If you realized he was merely feeding you misinformation (without realizing that they were a REAL threat, especially the Reaper they were making...Thanks Shep for stopping that one...you awesome hero, you!) to basically get you to do what he wanted...and blew up the very thing he was after...

I expect he has a grudge to settle with you next time he sees you...and quite possibly may want to kill you...if it doesn't interfere with his plans too much (afterall, he does have places to go and things to do).

That's what TIM was after the entire game...hopefully I didn't just ruin the game for someone who hasn't finished it yet..but then I gather many people didn't catch onto that little item anyways.

Edited by greylord, 07 February 2012 - 11:15 PM.


#33
Zoraptor

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the girl in that picture looks really freakish. why is one arm looking like linguini and the other super muscular? what is wrong with her cheek bones? she looks like she got in a fight with a bee hive.

The combo of Bioware, 360 and UE3 made Yvonne StraHOTski look a bit peculiar. What hope for a mere mortal?

#34
Oblarg

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It's due to the Hollywood Hero syndrome. This is different then a plot hole, it's to prove how bad arse a hero someone in the story is.


I think you're missing my point. My point is not that the Normandy is inordinately powerful. My point is that the collectors are a non-threat.

The Normandy almost took out a Reaper which ravaged an entire fleet. It shot the Reaper right through and just about brought it down!


That was cinematics - the game makes it pretty clear the entire Alliance fleet is what kills the reaper, not the Normandy itself.

No, they aren't a Reaper, they can't take on a colony with a full defense spectrum up (which has several times the firepower of a Cruiser or Battleship), but against an unarmed one...they sure can take it out without anyone knowing the better.


That's my very point - the Collectors are not a serious threat to the system alliance. They could never do anything more than taking fringe colonies, despite the fact that at several points Shepard & Co. make it clear that they believe the Collectors would need to target Earth (or at the very least some larger worlds) to accomplish their goal. Now, whether this is a plot hole or simply writing every character as a moron depends on what you think BioWare's intentions were, but I personally lean towards the former. There's no way around the fact that the Collectors could never accomplish what Shepard and his team believe their goal to be, though.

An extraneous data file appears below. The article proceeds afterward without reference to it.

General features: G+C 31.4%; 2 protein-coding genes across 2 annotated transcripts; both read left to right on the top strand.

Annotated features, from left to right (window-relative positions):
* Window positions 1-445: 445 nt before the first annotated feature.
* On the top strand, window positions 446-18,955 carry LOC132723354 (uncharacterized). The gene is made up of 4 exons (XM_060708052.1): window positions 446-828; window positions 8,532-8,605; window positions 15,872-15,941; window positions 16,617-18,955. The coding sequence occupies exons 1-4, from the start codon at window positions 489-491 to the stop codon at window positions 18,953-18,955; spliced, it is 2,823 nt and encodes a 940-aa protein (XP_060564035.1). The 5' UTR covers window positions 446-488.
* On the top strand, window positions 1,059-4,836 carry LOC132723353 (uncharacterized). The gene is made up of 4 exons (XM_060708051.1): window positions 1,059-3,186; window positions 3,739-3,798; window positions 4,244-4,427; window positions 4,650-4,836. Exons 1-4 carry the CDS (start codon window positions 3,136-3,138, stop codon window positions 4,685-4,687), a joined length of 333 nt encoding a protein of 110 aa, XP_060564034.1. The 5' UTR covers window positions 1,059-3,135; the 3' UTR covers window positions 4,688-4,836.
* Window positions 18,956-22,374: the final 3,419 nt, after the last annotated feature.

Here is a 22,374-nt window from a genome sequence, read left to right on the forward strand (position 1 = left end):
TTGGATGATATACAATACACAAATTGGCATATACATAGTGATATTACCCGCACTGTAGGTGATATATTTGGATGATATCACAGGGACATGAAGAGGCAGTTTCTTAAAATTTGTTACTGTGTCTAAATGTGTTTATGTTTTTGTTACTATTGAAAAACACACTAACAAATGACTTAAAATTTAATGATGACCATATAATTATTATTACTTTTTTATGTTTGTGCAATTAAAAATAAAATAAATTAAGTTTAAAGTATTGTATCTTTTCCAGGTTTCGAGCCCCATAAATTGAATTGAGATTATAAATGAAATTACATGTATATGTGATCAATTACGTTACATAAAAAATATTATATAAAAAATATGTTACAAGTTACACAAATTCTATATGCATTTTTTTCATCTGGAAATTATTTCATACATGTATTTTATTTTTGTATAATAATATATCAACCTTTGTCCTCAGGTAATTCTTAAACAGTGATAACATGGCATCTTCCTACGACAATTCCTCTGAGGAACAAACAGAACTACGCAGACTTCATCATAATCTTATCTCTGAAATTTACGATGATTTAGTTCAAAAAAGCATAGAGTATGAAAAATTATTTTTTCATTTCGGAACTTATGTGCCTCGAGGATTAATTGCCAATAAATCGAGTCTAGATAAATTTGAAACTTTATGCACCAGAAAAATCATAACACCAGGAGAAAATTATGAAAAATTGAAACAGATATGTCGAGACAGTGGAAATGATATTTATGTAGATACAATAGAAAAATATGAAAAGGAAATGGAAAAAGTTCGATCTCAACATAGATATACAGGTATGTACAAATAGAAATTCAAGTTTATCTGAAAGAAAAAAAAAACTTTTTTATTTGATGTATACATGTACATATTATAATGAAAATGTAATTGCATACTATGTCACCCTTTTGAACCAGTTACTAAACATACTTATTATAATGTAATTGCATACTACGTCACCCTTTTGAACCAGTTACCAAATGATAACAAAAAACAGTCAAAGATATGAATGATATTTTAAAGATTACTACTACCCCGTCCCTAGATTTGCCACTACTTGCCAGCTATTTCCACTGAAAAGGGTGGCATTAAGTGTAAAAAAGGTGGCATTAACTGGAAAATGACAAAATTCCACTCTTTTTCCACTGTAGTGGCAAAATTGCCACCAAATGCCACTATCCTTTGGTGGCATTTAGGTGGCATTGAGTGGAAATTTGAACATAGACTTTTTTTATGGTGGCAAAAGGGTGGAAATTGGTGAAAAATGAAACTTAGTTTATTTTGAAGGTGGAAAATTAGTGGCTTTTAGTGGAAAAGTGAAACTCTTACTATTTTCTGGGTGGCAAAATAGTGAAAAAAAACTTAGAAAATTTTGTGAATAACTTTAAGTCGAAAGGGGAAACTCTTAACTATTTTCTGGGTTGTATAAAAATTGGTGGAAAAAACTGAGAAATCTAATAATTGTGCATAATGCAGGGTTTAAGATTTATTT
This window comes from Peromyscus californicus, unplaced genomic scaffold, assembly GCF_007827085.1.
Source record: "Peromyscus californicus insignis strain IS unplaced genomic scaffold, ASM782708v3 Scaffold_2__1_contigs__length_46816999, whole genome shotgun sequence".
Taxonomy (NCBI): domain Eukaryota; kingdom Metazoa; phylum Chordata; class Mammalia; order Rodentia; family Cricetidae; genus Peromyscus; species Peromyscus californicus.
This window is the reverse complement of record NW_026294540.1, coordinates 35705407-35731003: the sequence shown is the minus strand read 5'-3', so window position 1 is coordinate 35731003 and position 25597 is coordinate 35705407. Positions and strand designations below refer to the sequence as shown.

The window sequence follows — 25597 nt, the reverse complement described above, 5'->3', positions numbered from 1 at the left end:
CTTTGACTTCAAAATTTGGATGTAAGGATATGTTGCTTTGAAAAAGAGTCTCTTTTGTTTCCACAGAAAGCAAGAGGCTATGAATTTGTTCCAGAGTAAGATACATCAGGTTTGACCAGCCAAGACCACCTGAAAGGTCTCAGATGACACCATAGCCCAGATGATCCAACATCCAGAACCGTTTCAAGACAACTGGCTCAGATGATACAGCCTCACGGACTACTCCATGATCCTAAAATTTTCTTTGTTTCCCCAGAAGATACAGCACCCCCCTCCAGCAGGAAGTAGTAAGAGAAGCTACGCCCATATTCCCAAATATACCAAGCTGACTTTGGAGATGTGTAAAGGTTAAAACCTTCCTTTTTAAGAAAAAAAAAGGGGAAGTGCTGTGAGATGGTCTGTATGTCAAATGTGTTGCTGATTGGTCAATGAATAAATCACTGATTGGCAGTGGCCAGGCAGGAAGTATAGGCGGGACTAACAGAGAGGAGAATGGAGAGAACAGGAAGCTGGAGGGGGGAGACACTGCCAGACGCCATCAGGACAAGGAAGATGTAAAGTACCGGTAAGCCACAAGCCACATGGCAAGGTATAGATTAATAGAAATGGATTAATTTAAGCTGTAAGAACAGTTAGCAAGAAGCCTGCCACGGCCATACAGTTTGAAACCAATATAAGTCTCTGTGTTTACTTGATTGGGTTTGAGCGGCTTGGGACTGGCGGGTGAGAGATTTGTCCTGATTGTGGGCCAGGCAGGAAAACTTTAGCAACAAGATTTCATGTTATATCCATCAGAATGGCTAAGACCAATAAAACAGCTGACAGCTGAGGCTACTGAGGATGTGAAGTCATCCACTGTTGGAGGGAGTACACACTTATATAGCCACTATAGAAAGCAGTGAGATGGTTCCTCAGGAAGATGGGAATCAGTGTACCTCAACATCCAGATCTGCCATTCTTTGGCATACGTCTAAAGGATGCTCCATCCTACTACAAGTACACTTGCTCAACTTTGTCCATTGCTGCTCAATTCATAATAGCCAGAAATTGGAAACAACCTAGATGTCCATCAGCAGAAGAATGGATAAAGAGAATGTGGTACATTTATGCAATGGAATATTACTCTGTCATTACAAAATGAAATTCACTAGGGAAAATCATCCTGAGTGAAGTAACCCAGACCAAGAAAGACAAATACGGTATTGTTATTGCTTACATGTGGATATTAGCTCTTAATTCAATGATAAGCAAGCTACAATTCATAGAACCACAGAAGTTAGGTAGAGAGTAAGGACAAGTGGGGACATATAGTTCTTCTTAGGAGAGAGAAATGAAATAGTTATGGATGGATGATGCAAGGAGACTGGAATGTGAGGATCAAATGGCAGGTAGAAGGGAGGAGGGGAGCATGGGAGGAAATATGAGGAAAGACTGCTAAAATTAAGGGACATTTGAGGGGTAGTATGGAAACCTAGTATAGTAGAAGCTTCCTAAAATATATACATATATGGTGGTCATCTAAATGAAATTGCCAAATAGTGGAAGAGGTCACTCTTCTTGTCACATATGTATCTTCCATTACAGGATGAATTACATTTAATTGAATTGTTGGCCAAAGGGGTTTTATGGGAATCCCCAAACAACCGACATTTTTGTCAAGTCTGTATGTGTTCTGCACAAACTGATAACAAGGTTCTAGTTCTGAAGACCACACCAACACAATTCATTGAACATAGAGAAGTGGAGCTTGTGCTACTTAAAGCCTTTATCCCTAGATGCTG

#35
mr insomniac

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Personally, I'm really looking forward to ME3. I thoroughly enjoyed the first two, despite their flaws. In a way, I kinda like that people are still arguing about the same crap they argued about a year or so ago, as I've tried to stay away from too many ME3 details. From what little I have seen, I have no reason to doubt enjoying the concluding chapter.

#36
Raithe

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Does it really matter whether or not the Collectors could have successfully attacked Earth? They showed they were quite capable of hitting the fringe/colony worlds, and would keep doing so. That's still a rather large swathe of humanity, and I'm pretty sure that Shephard and co were quite frantic over that alone. I mean, remember overhearing some of the crew talking. They had family in those colonies, which is one reason some of them were so motivated.

The fact that human colonies were getting disapeared like that was also having political knock-on effects with the Alliance. They were getting stressed the Council was ignoring the issue, and the other races would see it as Alliance weakness and maneuver for more political benefits. The problem of what the Collectors were doing needed to be solved regardless of whether they could have mounted a successful threat against Earth or not.

You've been brought back from the dead after two years, you get shown this pattern of attacks and destroyed colonies. You get given data about a mysterious, race that seems to have very advanced tech. And then you find out that the Collectors were the very people that blew up the Normandy in the first place.

You go talk to Anderson and the Council, and they pretty much ignore you and tell you that your visions of Protheans and Reapers from the first game aren't real and they don't believe you. Anderson believes you, but can't actually help you in any real manner. Then later you find out he wasn't sure he could trust you and sent a member of your old crew out "undercover" to find out if Cerberus was behind the missing colonies.. The only people willing to give you resources to look into and potentially deal with the problem are a group you don't like and can't really trust. What are you going to do, walk away and ignore the situation? Or use the resources you can and prepare a backup plan?

At what point did Shephard and Co know that they only had the one ship? Sure, they encountered the same ship several times, but for all they knew, the Collectors might have had a full armada at their home of origin. Until they had definite knowledge, they have to act as if there might be a big fleet and a serious threat there...

It would be like a certain renegade Spectre deciding that the Alliance only had one ship because he only saw the Normandy turn up at all the places he went to.... :shifty:

#37
BobSmith101